[ox-en] more on the DVD case froma saria
- From: auskadi <auskadi tvcabo.co.mz>
- Date: Sat, 30 Aug 2003 07:27:39 +0200
heres some more on the dvd case from sarai ... and yes a (t)wiki is a good idea
Date: Fri, 27 Jun 2003 01:33:29 [PHONE NUMBER REMOVED]
From: "Badri Natarajan" <asimov vsnl.com>
Subject: Re: [Commons-Law] DVD CCA v. Bunner Ruling
To: <commons-law sarai.net>
Message-ID: <036c01c33c1e$05a9b7c0$70a486ca manager.cyberoam>
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The Bunner decision is not quite as bad as this article below paints it.
Sure, we lost on First Amendment grounds, but (as the article does point
out) the case isn't over yet.
For example, the Court has said:
"Our decision today is quite limited. We merely hold that the preliminary
injunction does not violate the free speech clauses of the United States and
California Constitutions, assuming the trial court properly issued the
under California's trade secret law."
Also see the EFF's press release about the decision for a somewhat different
perspective on it:
One of the strongest parts of Bunner's case is that the code in question has
lost trade secret protection because it is publicly available. The entire
basis of this decision was on the *assumption* that this was not true and
the original preliminary injunction was correctly granted. But the Court has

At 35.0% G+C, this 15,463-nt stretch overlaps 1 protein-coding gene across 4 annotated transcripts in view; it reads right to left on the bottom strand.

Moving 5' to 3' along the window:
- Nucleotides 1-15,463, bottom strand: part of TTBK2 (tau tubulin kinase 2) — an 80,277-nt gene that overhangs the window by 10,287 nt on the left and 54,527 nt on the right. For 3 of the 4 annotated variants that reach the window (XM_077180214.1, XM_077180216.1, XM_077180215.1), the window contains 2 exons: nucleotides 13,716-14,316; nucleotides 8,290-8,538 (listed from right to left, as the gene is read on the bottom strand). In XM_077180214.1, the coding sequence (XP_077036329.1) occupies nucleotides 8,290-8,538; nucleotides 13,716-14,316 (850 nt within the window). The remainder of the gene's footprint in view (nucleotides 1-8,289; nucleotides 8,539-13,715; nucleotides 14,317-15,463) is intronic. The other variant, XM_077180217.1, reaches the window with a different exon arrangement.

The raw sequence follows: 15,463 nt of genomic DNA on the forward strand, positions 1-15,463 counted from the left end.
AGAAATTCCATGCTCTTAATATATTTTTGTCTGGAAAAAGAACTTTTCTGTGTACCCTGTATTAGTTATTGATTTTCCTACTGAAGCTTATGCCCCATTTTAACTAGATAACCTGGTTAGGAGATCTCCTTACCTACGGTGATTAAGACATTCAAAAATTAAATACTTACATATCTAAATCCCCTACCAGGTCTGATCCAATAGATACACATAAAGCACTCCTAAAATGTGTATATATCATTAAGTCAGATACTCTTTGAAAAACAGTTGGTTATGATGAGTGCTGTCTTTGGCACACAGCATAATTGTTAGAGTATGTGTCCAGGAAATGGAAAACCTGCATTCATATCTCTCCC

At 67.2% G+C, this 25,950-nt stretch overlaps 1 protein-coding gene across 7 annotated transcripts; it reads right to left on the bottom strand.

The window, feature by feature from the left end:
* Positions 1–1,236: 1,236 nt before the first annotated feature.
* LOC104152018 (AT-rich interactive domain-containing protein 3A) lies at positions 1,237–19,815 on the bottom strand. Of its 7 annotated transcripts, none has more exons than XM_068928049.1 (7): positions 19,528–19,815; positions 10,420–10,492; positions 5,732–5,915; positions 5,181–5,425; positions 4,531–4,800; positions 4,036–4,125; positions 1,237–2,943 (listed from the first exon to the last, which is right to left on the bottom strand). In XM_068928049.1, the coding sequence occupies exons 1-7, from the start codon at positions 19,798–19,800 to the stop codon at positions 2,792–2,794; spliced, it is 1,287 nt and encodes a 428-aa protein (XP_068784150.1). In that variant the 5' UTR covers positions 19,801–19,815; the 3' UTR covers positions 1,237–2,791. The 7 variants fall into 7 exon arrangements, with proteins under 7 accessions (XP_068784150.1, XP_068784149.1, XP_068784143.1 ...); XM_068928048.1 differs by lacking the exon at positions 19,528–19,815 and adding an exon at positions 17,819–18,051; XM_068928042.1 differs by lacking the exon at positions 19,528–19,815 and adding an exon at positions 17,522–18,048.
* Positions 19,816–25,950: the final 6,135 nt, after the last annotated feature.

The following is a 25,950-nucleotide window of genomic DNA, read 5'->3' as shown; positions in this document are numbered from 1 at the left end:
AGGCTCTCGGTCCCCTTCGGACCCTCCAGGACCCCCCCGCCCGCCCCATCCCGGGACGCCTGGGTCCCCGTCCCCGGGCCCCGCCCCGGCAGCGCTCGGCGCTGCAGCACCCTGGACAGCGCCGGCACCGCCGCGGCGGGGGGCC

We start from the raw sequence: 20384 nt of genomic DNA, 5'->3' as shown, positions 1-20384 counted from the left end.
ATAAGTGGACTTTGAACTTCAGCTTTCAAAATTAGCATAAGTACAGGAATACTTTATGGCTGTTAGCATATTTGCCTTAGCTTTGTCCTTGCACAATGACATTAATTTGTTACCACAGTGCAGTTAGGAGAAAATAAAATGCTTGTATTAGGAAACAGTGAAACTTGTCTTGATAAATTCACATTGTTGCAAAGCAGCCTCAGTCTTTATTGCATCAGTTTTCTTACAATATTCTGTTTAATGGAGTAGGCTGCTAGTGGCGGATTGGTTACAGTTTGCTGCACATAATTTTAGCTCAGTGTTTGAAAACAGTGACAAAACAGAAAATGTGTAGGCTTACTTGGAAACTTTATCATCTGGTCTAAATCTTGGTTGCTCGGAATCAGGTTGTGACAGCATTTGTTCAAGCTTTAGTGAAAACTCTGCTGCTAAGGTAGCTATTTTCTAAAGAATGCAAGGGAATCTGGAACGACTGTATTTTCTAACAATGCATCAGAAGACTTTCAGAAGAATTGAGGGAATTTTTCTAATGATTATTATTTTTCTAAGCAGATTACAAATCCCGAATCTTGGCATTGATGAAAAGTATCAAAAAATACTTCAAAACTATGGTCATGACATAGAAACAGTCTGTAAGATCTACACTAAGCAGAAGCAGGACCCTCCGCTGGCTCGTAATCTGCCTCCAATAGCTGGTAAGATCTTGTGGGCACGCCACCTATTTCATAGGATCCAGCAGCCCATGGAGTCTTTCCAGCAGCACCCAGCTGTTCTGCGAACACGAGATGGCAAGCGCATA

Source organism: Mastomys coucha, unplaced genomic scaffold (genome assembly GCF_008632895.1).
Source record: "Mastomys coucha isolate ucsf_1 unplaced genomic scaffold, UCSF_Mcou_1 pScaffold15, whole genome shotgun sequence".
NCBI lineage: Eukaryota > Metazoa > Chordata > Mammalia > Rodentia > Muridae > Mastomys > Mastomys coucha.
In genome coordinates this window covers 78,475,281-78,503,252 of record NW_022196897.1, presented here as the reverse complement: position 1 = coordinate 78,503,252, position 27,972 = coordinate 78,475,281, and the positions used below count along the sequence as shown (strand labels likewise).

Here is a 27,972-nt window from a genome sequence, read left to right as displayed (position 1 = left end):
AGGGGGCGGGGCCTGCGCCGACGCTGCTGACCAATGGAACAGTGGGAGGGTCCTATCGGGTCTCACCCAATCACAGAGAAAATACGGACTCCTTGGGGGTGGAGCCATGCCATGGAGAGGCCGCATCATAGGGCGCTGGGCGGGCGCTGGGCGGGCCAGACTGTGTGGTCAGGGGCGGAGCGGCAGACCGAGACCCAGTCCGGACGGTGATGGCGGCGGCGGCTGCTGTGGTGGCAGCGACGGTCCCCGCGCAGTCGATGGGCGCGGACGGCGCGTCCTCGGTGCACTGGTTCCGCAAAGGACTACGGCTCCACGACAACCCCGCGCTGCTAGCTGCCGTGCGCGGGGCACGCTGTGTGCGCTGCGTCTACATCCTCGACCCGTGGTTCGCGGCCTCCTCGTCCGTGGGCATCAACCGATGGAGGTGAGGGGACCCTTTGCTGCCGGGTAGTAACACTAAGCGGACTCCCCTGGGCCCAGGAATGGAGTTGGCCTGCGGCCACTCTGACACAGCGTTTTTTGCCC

remanded this, and other trade secret issues for de novo reconsideration by
the Court of Appeal. There is an excellent chance that the Court of Appeal
will rule in Bunner's favour on these grounds.
The Court has ruled that *in this case* the First Amendment rights of Bunner
must give way to the Government's interest in assuring effective protection
of trade secrets. The Court has NOT ruled that First Amendment scrutiny is
not required for the disclosure of trade secrets, which is what the
entertainment companies wanted.
Even the Court's First Amendment analysis has one key weak point (in my
opinion). The Court distinguishes the US Supreme Court's judgment in
Bartnicki v Vopper where republishing of private phone conversations was
upheld on First Amendment grounds and uses some statements in Bartnicki to
justify its view that trade secrets and other matters of purely private
concern do not deserve such a high standard of First Amendment protection as
speech regarding matters of public concern.
The Court goes on to hold that disclosing the DeCSS code is a matter of
private concern. However, that conclusion is eminently arguable. Even as a
general proposition it cannot be assumed that trade secrets by their very
nature are purely matters of private concern. Although they may generally be
so, when they DO become matters of public concern, they will be subject to
First Amendment protection and trade secret law must give way to that.
For an excellent discussion of the interaction between trade secrets and the
First Amendment (written before this decision came out but discussing
earlier stages of this case in detail) see Pamela Samuelon's article at:
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